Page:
Patriots fans will have another option when it comes to virtually propelling the Foxboro favorites to the championship this fall.

Video game maker Quick Hit Inc., another Foxboro-based institution, will announce a multi-year deal today with the National Football League to use NFL trademarks in its online football simulation game, Quick Hit Football.

As a video game, Quick Hit bears little resemblance to the popular Madden NFL franchise developed by Electronic Arts. The graphics aren’t hyper-realistic, and there’s very little button mashing. Quick Hit is played by strategically picking the best play for each situation to guide your team to victory. It’s a cerebral take on a genre fueled mostly by adrenaline until now.

The game comes out this fall and is available to play for free in pre-release beta mode at The addition of NFL trademarks is expected to provide a serious shot in the arm for the title at launch time.

“It means a degree of legitimacy for Quick Hit that hasn’t been there up to now,” said Brian Ekberg, senior editor and sports game expert at Gamespot. “Releasing a non-NFL football game in a market dominated by Madden is an uphill battle.”

Other companies have released football games without NFL trademarks and have met limited success at best. UK-based NaturalMotion’s Backbreaker football game hit shelves June 1 to mediocre reviews as it has struggled to gain traction in Madden’s market.

Quick Hit had already tapped some prominent NFL veterans, including Randy Moss, Ray Lewis, and even iconic kicker Morten Andersen to lend their names to the game.

Under the new deal, Quick Hit will still not be able to use the names of all NFL players. A separate agreement with the players’ union would be required.

This new licensing deal, however, will let Quick Hit use all NFL teams, logos, colors, uniforms, helmet designs and, of course, the coveted words “Super Bowl.”

Instead of fake teams like the “All-Stars” and “Bench Warmers” players will be able to rekindle real rivalries like Patriots-Colts or Raiders-Chiefs.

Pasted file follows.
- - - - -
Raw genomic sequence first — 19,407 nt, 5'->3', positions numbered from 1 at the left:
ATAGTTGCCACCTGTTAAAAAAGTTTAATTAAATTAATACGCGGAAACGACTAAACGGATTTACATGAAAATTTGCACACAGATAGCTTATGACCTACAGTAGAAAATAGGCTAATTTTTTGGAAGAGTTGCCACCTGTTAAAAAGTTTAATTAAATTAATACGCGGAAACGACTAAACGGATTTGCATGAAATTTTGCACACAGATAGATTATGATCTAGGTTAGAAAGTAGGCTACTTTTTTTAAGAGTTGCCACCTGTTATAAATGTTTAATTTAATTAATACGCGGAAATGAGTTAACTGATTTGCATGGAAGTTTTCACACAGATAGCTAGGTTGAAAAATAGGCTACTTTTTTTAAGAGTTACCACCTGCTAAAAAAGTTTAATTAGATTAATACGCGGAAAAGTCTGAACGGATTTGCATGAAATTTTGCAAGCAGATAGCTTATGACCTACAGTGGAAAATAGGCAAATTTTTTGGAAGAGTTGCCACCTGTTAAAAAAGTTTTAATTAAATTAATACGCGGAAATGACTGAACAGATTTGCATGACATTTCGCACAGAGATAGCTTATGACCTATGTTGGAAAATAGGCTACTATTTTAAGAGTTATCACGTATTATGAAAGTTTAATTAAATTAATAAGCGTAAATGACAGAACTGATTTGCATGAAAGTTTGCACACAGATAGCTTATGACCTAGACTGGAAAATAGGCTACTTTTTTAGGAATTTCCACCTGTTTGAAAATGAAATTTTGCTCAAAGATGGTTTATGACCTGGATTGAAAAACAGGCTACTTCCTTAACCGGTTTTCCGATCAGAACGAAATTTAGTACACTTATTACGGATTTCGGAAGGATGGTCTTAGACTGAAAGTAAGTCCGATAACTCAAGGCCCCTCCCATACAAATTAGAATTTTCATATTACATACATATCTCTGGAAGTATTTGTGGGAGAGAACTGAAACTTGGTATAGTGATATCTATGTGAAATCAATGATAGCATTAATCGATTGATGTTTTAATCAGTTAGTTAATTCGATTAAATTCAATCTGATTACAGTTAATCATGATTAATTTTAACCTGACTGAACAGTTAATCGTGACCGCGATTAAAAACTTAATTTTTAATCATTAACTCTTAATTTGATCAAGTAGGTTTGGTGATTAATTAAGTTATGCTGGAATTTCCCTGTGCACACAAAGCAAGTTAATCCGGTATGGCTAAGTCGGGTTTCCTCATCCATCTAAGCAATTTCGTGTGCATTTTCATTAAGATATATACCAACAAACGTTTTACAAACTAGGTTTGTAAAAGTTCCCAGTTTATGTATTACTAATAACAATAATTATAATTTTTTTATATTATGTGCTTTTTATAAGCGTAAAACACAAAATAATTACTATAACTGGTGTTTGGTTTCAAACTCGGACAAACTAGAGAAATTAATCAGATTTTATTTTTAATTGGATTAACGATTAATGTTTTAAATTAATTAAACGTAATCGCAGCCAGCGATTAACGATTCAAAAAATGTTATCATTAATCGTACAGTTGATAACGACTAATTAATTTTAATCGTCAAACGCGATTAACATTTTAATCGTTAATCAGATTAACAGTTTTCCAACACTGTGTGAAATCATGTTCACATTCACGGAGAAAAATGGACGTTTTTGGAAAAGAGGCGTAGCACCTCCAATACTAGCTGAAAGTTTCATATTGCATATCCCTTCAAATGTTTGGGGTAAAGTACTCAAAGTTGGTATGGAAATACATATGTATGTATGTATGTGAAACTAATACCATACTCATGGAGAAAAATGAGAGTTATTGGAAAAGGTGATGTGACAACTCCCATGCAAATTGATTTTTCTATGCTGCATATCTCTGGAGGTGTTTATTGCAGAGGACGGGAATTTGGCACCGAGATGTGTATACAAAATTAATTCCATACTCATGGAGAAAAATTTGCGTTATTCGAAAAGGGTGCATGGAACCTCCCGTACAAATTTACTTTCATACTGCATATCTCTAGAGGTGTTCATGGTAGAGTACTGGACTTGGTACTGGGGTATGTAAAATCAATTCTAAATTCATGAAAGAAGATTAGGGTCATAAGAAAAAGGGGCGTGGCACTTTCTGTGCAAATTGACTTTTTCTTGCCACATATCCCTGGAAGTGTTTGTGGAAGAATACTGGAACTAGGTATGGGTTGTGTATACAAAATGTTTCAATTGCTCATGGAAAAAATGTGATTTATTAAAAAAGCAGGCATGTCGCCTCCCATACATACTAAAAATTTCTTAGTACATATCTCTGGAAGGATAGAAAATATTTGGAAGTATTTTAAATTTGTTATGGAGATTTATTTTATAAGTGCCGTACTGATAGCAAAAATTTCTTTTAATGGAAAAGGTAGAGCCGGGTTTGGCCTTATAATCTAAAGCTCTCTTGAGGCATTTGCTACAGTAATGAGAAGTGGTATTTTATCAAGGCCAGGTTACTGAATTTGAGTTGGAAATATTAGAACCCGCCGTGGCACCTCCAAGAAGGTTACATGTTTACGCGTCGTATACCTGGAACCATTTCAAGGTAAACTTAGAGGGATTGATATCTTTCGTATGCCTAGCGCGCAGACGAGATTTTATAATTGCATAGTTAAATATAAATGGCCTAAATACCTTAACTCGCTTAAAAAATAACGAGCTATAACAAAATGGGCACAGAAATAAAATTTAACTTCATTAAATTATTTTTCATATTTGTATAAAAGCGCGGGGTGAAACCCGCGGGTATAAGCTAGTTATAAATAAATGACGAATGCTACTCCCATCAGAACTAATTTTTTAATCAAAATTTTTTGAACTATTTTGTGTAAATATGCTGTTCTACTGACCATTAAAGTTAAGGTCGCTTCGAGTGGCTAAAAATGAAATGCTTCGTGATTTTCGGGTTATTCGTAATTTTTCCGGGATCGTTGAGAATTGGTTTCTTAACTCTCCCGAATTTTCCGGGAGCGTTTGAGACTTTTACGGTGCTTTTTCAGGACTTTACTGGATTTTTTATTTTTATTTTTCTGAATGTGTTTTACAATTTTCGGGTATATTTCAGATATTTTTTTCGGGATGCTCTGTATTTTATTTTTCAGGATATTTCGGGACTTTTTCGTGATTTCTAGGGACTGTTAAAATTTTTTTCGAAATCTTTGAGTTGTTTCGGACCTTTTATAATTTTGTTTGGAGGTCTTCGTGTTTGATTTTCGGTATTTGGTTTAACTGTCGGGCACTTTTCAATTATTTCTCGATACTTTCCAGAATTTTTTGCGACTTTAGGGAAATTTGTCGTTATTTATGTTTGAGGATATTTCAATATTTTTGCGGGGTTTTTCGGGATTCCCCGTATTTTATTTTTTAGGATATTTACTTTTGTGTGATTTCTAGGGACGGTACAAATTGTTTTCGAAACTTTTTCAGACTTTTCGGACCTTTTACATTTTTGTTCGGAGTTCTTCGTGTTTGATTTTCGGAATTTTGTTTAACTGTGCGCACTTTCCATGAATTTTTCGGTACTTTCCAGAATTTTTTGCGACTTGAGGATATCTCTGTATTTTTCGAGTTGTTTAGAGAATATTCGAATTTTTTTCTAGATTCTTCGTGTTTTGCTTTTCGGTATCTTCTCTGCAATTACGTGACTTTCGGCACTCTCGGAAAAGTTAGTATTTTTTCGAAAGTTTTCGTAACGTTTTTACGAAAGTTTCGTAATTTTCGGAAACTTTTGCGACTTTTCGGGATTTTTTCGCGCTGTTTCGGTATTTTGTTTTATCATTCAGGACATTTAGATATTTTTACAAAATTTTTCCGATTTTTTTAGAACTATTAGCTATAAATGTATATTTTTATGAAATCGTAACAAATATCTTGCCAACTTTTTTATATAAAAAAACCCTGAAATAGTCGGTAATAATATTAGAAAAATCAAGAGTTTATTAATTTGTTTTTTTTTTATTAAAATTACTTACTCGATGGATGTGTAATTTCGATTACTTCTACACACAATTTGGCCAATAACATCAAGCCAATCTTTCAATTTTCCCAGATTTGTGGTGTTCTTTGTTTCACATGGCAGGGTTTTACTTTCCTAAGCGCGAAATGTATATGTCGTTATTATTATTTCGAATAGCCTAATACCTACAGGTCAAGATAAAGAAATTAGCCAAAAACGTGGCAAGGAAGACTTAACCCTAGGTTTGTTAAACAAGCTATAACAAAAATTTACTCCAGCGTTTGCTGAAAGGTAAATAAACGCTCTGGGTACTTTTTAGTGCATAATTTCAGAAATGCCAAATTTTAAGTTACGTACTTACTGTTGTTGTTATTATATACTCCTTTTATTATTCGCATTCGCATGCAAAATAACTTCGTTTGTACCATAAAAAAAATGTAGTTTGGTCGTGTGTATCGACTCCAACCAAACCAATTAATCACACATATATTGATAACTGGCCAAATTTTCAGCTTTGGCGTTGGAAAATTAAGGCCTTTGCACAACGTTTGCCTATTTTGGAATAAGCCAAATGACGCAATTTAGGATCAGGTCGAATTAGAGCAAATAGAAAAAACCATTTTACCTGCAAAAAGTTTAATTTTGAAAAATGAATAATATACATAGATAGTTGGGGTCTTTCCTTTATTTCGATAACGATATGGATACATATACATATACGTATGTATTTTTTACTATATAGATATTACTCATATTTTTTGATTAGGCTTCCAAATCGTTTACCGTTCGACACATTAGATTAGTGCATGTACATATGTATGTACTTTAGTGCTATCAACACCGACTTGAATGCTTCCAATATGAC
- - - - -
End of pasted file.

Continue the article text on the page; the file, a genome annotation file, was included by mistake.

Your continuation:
The game is free to play and is funded by in-game video commercials and banner advertisements.

More than a million players have registered for the free beta.

Quick Hit is a start-up with about 25 employees, founded in 2008 Jeff Anderson, the former CEO of Westwood-based Turbine. Anderson is hoping the news will give them a boost as they exhibit for the first time at the E3 expo next week in Los Angeles.

“Our goal all along was to develop a realistic football experience,” Anderson said in a phone interview yesterday. “When we first started the company two years ago, we were a brand new business. It was hard to expect anyone to give us anything for granted. We had to go out and earn the respect of the fans.”

Electronic Arts will continue to enjoy an exclusive NFL license on consoles like the PlayStation 3 and Xbox 360. In a statement, the company said yesterday that “the NFL has been a great partner for nearly two decades. This announcement has no impact on the relationship we have in place to create great NFL-branded products."

About The Author

John Guilfoil is the editor-in-chief of Blast: Boston's Online Magazine and the Blast Magazine Network. He can be reached at [email protected]. Tweet @johnguilfoil.

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